In its June 21, 2013 decision in Sable Offshore Energy Inc. v. Ameron
International Corp., 2013 SCC 37, the Supreme Court of
Canada clarified that the financial terms in partial settlements of
multi-party litigation need not be disclosed to the non-settling
parties who remain in the litigation, absent exceptional
circumstances. The decision provides much needed clarification of
the scope of settlement privilege, and further underscores the
importance the Court places on facilitating early resolution of
disputes in a busy and often overburdened judicial system.
In Sable Offshore Energy (Sable), the
plaintiff sued multiple defendants who had supplied it with paint
intended to prevent corrosion of Sable's offshore facilities.
Sable subsequently entered into a "Pierringer Agreement"
with some of the defendants. A Pierringer Agreement is a form of
arrangement that permits a plaintiff to settle with some defendants
in multi-party litigation where a settlement cannot be reached with
all. The settling defendants are then able to extricate themselves
from the litigation. Non-settling defendants are protected by
having their potential liability expressly limited to their
proportionate share, and by continuing to have access to the
settling defendants' evidence. Yet prior to the Supreme
Court's decision, there had been conflicting case law from
lower courts as to whether non-settling defendants were entitled to
know the dollar amount of the settlements with the settling
The Supreme Court unanimously held that the financial terms of
the settlement need not be disclosed, absent exceptional
circumstances. It clarified that the doctrine of "settlement
privilege", which protects from disclosure documents and
concessions made during settlement discussions, applies not just to
the negotiation stage but to the terms of the settlement itself.
The rationale for the privilege is that parties will be more likely
to settle if they have confidence from the outset that their
negotiations will not be disclosed. In doing so, the Court noted
that early resolution of litigation is always to be encouraged, in
order to facilitate parties resolving disputes on their own terms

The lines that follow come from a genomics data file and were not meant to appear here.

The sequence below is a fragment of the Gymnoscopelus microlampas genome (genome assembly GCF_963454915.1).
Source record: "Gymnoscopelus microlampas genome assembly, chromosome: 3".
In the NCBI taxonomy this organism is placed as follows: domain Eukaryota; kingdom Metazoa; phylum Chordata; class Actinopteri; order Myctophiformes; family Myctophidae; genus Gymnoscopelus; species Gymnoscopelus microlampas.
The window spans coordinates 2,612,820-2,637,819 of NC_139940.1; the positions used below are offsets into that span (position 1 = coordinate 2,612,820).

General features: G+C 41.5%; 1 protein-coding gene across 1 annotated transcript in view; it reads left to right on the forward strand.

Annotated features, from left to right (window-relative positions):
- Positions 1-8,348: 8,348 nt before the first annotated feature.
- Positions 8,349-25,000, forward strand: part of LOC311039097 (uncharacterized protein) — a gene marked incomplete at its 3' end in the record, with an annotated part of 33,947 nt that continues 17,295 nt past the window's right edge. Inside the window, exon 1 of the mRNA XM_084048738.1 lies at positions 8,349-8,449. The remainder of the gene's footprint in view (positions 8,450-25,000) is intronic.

rather than adding to the load of an already overburdened court
The Court accepted that departures from this general protection
may be warranted in exceptional situations where the interest in
promoting settlement is outweighed by some other public interest.
These countervailing instances may include allegations of
misrepresentation, fraud or undue influence, and preventing a
plaintiff from being overcompensated. However, the Court held that
in the majority of cases, the ability of non-settling defendants to
continue to fairly proceed with defending litigation would, at
most, be marginally compromised by not knowing the settlement
With respect to Sable in particular, the Supreme Court
held that there was no tangible prejudice created by withholding
the amounts of the settlements since the court order approving the
settlement included additional protections for the non-settling
defendants. This included a requirement that the plaintiffs get
production of all relevant evidence from the settling defendants
and make this evidence available to the non-settling defendants on
discovery and a requirement that, with respect to factual matters,
there be no restrictions on the non-settling defendants' access
to experts retained by the settling defendants.
This decision demonstrates that the Supreme Court is alive to
the importance of encouraging settlement in multi-party litigation.
It is also welcome news for defendants who may wish to extricate
themselves early from complex, multi-party proceedings without
risking the terms of settlement being made public.
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In Irwin v. Alberta Veterinary Medical Association, 2015 ABCA 396, the Alberta Court of Appeal found that the "ABVMA" failed to afford procedural fairness to a veterinarian undergoing an incapacity assessment.
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